A new crop of laws were enacted and approved by the Texas government for
September, and one of them concerns the drug Salvia divinorum. This narcotic
has been added to penalty group three for the Texas Controlled Substances
Act. The new law stipulates that unless the drug is unharvested and is
growing in its natural state, it is considered illegal. All parts of the
plan are considered illegal material when used for drug purposes. This
includes the seeds and extracts that are a part of the plant.
Salvia divinorum is also known under the street names Diviner's Safe,
Ska Maria Pastora, and Seer's Sage. It is a plant that can induce
dissociative effects and can often produce visions or hallucinations in
users. Shamans have always utilized this drug to facilitate visionary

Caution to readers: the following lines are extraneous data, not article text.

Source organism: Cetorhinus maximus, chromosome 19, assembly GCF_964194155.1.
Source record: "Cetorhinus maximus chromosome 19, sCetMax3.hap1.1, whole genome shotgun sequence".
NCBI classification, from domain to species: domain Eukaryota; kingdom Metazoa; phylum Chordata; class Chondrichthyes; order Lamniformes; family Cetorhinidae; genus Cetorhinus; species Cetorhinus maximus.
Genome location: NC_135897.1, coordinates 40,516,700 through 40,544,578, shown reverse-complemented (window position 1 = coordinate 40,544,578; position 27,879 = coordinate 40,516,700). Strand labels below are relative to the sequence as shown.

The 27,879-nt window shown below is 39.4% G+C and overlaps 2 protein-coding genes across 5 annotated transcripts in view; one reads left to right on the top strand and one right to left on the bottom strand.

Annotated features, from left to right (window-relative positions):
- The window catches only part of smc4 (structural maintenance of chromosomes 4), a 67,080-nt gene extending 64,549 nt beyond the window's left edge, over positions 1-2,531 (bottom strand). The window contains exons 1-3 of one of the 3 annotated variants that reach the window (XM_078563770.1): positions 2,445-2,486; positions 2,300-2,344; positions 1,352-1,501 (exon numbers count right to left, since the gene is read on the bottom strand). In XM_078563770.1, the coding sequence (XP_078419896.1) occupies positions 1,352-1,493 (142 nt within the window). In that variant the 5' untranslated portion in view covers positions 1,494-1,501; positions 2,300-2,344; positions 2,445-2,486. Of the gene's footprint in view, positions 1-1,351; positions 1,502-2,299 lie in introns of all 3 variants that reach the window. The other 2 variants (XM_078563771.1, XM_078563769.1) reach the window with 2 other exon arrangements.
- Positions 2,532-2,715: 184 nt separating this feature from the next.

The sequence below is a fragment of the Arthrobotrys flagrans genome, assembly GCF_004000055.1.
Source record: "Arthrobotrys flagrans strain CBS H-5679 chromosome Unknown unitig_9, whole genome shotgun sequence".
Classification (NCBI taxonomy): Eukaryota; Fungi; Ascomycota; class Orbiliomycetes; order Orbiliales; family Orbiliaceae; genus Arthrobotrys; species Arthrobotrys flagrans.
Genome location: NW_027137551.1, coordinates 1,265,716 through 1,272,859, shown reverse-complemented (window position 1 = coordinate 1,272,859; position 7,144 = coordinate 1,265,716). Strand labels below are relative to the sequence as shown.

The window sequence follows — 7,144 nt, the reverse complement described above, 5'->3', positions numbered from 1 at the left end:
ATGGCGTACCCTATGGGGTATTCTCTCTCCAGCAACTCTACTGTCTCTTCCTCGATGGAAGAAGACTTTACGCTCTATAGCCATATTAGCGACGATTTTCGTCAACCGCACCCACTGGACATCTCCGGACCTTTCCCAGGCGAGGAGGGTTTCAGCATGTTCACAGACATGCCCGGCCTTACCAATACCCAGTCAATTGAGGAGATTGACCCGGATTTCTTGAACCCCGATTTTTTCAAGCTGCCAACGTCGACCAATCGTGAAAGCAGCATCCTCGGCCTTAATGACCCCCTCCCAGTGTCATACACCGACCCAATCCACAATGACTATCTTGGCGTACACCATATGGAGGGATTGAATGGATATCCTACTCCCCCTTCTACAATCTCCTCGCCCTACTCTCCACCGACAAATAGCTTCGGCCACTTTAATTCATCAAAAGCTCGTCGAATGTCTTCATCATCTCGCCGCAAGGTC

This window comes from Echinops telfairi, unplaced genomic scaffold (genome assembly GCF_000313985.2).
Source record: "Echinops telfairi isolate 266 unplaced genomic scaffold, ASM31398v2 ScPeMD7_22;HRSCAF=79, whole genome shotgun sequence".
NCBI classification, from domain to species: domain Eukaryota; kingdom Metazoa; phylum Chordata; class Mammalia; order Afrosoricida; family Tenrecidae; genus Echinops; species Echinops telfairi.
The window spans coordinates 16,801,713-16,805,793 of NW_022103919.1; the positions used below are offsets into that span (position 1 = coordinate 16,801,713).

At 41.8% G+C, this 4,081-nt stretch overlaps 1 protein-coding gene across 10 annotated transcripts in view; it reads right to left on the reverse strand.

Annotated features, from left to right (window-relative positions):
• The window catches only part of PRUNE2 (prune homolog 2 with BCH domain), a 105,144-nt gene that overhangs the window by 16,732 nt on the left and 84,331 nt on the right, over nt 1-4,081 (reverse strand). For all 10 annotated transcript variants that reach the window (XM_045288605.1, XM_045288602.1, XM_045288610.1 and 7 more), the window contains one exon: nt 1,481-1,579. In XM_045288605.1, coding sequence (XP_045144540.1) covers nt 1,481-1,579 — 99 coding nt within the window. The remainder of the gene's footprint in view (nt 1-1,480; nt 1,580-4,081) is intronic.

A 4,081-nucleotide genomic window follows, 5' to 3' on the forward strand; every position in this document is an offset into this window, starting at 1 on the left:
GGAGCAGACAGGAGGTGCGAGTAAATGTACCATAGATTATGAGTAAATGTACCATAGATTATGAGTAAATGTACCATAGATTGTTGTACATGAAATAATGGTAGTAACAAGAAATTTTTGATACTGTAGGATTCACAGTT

states of consciousness during spiritual healing sessions. The drug is
legal in most counties and in a majority of states in the United States.
Sometimes the salvia is even used in addiction treatment therapies.
The federal drug laws regulate but don't ban the use of Salvia divinorum,
and only a handful of states have actually passed laws criminalizing the
substance. The National Survey on Drug Use and Health says that about
1.8 million people over the age of 12 used this drug in their lifetime
at the time that the survey was taken in 2006. About 750,000 people had
taken the drug on the day that the survey was taken.
A survey taken the next year showed that usage jumped up to about 1 million
persons per year. If you want more information about this drug, or if
you have been arrested for its use, then you need to contact a
Texas drug defense attorney. With the right attorney on your side, you may be able to get a plea bargain,
reduced sentence, or a case dismissal. Learn more today!